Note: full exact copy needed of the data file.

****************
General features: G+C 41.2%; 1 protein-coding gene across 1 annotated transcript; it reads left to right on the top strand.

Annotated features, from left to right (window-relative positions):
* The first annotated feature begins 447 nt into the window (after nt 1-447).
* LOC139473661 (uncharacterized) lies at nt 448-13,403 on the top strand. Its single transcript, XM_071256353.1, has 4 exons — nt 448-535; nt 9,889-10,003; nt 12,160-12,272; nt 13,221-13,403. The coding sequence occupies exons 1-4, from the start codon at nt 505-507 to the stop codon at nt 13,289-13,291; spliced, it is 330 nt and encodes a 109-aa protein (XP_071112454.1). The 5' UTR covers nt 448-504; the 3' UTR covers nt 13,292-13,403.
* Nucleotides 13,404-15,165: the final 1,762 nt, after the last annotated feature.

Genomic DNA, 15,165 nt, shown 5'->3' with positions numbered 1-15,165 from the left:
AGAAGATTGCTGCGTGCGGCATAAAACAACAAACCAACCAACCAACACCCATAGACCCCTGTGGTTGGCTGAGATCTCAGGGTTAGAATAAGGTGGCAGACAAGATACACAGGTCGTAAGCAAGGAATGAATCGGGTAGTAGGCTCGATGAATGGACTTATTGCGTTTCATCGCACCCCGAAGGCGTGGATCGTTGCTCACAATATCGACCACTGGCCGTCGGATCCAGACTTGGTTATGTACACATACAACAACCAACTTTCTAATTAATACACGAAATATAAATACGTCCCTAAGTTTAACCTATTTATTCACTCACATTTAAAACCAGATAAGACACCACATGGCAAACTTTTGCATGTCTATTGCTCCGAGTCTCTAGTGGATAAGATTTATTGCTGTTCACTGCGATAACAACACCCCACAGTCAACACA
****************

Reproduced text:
General features: G+C 41.2%; 1 protein-coding gene across 1 annotated transcript; it reads left to right on the top strand.

Annotated features, from left to right (window-relative positions):
* The first annotated feature begins 447 nt into the window (after nt 1-447).
* LOC139473661 (uncharacterized) lies at nt 448-13,403 on the top strand. Its single transcript, XM_071256353.1, has 4 exons — nt 448-535; nt 9,889-10,003; nt 12,160-12,272; nt 13,221-13,403. The coding sequence occupies exons 1-4, from the start codon at nt 505-507 to the stop codon at nt 13,289-13,291; spliced, it is 330 nt and encodes a 109-aa protein (XP_071112454.1). The 5' UTR covers nt 448-504; the 3' UTR covers nt 13,292-13,403.
* Nucleotides 13,404-15,165: the final 1,762 nt, after the last annotated feature.

Genomic DNA, 15,165 nt, shown 5'->3' with positions numbered 1-15,165 from the left:
AGAAGATTGCTGCGTGCGGCATAAAACAACAAACCAACCAACCAACACCCATAGACCCCTGTGGTTGGCTGAGATCTCAGGGTTAGAATAAGGTGGCAGACAAGATACACAGGTCGTAAGCAAGGAATGAATCGGGTAGTAGGCTCGATGAATGGACTTATTGCGTTTCATCGCACCCCGAAGGCGTGGATCGTTGCTCACAATATCGACCACTGGCCGTCGGATCCAGACTTGGTTATGTACACATACAACAACCAACTTTCTAATTAATACACGAAATATAAATACGTCCCTAAGTTTAACCTATTTATTCACTCACATTTAAAACCAGATAAGACACCACATGGCAAACTTTTGCATGTCTATTGCTCCGAGTCTCTAGTGGATAAGATTTATTGCTGTTCACTGCGATAACAACACCCCACAGTCAACACA